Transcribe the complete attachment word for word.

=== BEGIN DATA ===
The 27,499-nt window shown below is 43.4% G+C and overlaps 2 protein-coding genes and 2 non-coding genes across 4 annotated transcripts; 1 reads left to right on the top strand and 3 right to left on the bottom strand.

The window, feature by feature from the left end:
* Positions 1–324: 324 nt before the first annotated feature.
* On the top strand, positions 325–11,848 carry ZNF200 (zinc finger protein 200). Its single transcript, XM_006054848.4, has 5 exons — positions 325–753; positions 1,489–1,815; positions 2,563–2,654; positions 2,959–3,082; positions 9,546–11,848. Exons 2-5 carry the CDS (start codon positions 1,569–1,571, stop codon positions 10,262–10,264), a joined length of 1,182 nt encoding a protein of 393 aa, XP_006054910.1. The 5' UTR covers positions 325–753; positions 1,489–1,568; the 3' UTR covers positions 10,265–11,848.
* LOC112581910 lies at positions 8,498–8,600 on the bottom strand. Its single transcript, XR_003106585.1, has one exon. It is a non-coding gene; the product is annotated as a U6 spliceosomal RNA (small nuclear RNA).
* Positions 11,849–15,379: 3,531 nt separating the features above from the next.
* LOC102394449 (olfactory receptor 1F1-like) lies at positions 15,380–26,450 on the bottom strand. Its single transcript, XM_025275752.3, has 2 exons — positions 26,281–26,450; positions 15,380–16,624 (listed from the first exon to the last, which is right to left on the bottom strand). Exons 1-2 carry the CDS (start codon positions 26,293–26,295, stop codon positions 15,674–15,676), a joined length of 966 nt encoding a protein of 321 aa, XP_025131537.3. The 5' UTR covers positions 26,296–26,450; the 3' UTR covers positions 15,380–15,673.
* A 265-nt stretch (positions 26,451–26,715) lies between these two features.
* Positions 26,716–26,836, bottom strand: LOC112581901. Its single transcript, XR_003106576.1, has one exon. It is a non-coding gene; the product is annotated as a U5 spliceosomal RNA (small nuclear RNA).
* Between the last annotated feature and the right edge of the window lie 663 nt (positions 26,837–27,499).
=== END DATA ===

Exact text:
The 27,499-nt window shown below is 43.4% G+C and overlaps 2 protein-coding genes and 2 non-coding genes across 4 annotated transcripts; 1 reads left to right on the top strand and 3 right to left on the bottom strand.

The window, feature by feature from the left end:
* Positions 1–324: 324 nt before the first annotated feature.
* On the top strand, positions 325–11,848 carry ZNF200 (zinc finger protein 200). Its single transcript, XM_006054848.4, has 5 exons — positions 325–753; positions 1,489–1,815; positions 2,563–2,654; positions 2,959–3,082; positions 9,546–11,848. Exons 2-5 carry the CDS (start codon positions 1,569–1,571, stop codon positions 10,262–10,264), a joined length of 1,182 nt encoding a protein of 393 aa, XP_006054910.1. The 5' UTR covers positions 325–753; positions 1,489–1,568; the 3' UTR covers positions 10,265–11,848.
* LOC112581910 lies at positions 8,498–8,600 on the bottom strand. Its single transcript, XR_003106585.1, has one exon. It is a non-coding gene; the product is annotated as a U6 spliceosomal RNA (small nuclear RNA).
* Positions 11,849–15,379: 3,531 nt separating the features above from the next.
* LOC102394449 (olfactory receptor 1F1-like) lies at positions 15,380–26,450 on the bottom strand. Its single transcript, XM_025275752.3, has 2 exons — positions 26,281–26,450; positions 15,380–16,624 (listed from the first exon to the last, which is right to left on the bottom strand). Exons 1-2 carry the CDS (start codon positions 26,293–26,295, stop codon positions 15,674–15,676), a joined length of 966 nt encoding a protein of 321 aa, XP_025131537.3. The 5' UTR covers positions 26,296–26,450; the 3' UTR covers positions 15,380–15,673.
* A 265-nt stretch (positions 26,451–26,715) lies between these two features.
* Positions 26,716–26,836, bottom strand: LOC112581901. Its single transcript, XR_003106576.1, has one exon. It is a non-coding gene; the product is annotated as a U5 spliceosomal RNA (small nuclear RNA).
* Between the last annotated feature and the right edge of the window lie 663 nt (positions 26,837–27,499).